Business and the Economy
Industrial Benefits Beyond the County Line
A central Kentucky mayor believes economic gains in one community can mean benefits in other nearby towns. Winchester Mayor Ed Burtner is welcoming Amazon and its 20 million dollar investment to the Bluegrass. The on-line retailer expects to hire more than 500 people eventually for a customer service facility.
There will also be hundreds of seasonal workers. Burtner says he and other local officials have greeted the governor a number of times this year.
“This is the fourth time this year that the governor’s been in Clark County to announce either new industries or expansions,” said Burtner.
Burtner says economic successes come when all interested parties put their collective efforts together.
“Number one, the attitude says that we’re gonna work together to cooperate and collaborate and number two we’re gonna be aggressive about job creation, whether it’s one job, ten, fifty, or a hundred, or five hundred. We’re gonna be aggressive,” added Burtner.
Thirdly, Burtner says it’s important to do all that can be done to eliminate barriers to responsible economic development. The central Kentucky mayor says commuting workers in the region are spreading economic benefits where ever they go to work.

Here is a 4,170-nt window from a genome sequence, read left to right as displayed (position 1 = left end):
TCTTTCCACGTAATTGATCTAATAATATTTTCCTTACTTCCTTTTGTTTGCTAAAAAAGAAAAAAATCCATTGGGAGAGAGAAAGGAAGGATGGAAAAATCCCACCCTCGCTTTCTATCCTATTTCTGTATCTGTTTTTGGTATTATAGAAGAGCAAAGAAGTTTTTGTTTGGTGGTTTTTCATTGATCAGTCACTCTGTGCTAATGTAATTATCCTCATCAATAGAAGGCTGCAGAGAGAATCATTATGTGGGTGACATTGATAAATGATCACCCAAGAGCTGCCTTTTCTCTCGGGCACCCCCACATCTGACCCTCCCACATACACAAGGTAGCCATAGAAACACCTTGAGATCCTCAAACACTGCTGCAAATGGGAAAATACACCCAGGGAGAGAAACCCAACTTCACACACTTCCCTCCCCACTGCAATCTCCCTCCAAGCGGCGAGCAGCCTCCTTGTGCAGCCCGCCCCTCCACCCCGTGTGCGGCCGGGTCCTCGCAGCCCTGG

“We have a lot of people who work elsewhere and commute elsewhere, but there’s a lot of people who live elsewhere and commute to Clark, so we’re all intertwined and tied together and we all need to be working toward a common good,” explained Burtner.
The mayor says it’s been a tale of two economies in his community. In late 2009, Ed Burtner says his city lost some 700 industrial jobs over a five month period and experienced double digit unemployment. Burtner says it stayed that way for about two years. But for the first two quarters of this year, unemployment’s been below eight percent.